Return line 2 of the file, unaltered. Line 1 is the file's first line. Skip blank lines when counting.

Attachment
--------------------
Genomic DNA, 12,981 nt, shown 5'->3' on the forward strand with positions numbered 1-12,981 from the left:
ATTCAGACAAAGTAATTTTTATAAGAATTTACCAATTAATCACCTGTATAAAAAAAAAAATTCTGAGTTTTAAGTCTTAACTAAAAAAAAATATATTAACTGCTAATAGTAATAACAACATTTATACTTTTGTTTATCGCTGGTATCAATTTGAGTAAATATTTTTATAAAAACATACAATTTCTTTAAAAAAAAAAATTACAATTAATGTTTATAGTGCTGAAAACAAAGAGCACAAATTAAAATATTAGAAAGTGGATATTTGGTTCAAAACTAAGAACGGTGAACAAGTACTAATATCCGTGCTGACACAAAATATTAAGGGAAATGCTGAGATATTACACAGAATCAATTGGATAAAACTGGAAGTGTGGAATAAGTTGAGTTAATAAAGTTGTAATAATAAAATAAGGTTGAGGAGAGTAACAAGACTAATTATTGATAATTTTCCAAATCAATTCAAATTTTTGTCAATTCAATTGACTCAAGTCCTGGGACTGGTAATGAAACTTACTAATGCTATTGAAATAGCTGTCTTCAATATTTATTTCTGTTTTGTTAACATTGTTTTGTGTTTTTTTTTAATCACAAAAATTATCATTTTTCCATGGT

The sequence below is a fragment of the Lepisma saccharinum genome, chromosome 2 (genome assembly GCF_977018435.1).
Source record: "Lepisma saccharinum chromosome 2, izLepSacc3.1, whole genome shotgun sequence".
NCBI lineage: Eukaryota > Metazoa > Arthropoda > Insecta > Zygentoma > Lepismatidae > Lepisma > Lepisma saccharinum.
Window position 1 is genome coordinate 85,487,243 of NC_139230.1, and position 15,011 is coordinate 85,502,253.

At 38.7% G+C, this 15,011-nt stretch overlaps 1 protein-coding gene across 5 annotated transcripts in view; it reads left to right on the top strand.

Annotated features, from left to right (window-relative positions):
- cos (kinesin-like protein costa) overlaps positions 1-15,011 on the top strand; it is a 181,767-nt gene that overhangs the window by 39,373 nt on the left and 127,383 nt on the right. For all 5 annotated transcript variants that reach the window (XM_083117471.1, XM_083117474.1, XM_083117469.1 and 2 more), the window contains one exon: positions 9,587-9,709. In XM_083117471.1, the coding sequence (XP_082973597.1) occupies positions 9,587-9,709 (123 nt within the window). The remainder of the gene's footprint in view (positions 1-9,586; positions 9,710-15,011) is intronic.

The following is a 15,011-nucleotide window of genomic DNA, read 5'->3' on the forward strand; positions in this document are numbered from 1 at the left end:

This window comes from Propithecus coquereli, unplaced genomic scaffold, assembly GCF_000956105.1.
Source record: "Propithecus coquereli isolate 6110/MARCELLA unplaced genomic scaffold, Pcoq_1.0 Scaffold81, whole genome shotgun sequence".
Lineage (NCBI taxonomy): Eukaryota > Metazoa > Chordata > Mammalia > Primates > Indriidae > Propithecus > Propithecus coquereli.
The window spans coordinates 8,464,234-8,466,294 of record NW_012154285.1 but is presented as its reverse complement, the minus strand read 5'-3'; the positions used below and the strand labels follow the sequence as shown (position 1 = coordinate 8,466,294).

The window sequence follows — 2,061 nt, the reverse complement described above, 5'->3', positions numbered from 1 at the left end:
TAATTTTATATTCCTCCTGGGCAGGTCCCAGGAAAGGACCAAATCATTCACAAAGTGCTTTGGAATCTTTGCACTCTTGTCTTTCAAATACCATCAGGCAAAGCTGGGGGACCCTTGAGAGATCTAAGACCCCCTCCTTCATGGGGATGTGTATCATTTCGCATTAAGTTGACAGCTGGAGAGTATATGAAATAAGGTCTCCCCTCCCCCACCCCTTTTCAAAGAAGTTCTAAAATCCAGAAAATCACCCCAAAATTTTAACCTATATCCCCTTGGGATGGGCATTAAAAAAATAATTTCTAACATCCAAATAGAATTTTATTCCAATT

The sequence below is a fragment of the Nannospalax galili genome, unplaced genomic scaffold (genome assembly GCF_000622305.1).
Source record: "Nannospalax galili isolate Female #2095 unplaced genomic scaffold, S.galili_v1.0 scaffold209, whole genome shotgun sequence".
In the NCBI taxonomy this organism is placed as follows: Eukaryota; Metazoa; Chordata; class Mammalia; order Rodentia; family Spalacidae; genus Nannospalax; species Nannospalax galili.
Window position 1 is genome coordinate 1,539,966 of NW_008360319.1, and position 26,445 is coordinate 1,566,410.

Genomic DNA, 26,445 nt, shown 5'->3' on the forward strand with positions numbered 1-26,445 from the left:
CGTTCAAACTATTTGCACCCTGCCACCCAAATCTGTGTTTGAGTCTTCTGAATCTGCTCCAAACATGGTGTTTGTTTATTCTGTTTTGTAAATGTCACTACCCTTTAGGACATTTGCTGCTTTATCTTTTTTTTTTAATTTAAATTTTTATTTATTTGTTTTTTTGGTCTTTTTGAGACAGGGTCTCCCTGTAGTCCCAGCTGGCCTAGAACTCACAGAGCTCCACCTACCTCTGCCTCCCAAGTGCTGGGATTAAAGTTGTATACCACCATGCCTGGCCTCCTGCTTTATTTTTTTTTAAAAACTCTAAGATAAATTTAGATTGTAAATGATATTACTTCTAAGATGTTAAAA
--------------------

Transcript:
ATTCAGACAAAGTAATTTTTATAAGAATTTACCAATTAATCACCTGTATAAAAAAAAAAATTCTGAGTTTTAAGTCTTAACTAAAAAAAAATATATTAACTGCTAATAGTAATAACAACATTTATACTTTTGTTTATCGCTGGTATCAATTTGAGTAAATATTTTTATAAAAACATACAATTTCTTTAAAAAAAAAAATTACAATTAATGTTTATAGTGCTGAAAACAAAGAGCACAAATTAAAATATTAGAAAGTGGATATTTGGTTCAAAACTAAGAACGGTGAACAAGTACTAATATCCGTGCTGACACAAAATATTAAGGGAAATGCTGAGATATTACACAGAATCAATTGGATAAAACTGGAAGTGTGGAATAAGTTGAGTTAATAAAGTTGTAATAATAAAATAAGGTTGAGGAGAGTAACAAGACTAATTATTGATAATTTTCCAAATCAATTCAAATTTTTGTCAATTCAATTGACTCAAGTCCTGGGACTGGTAATGAAACTTACTAATGCTATTGAAATAGCTGTCTTCAATATTTATTTCTGTTTTGTTAACATTGTTTTGTGTTTTTTTTTAATCACAAAAATTATCATTTTTCCATGGT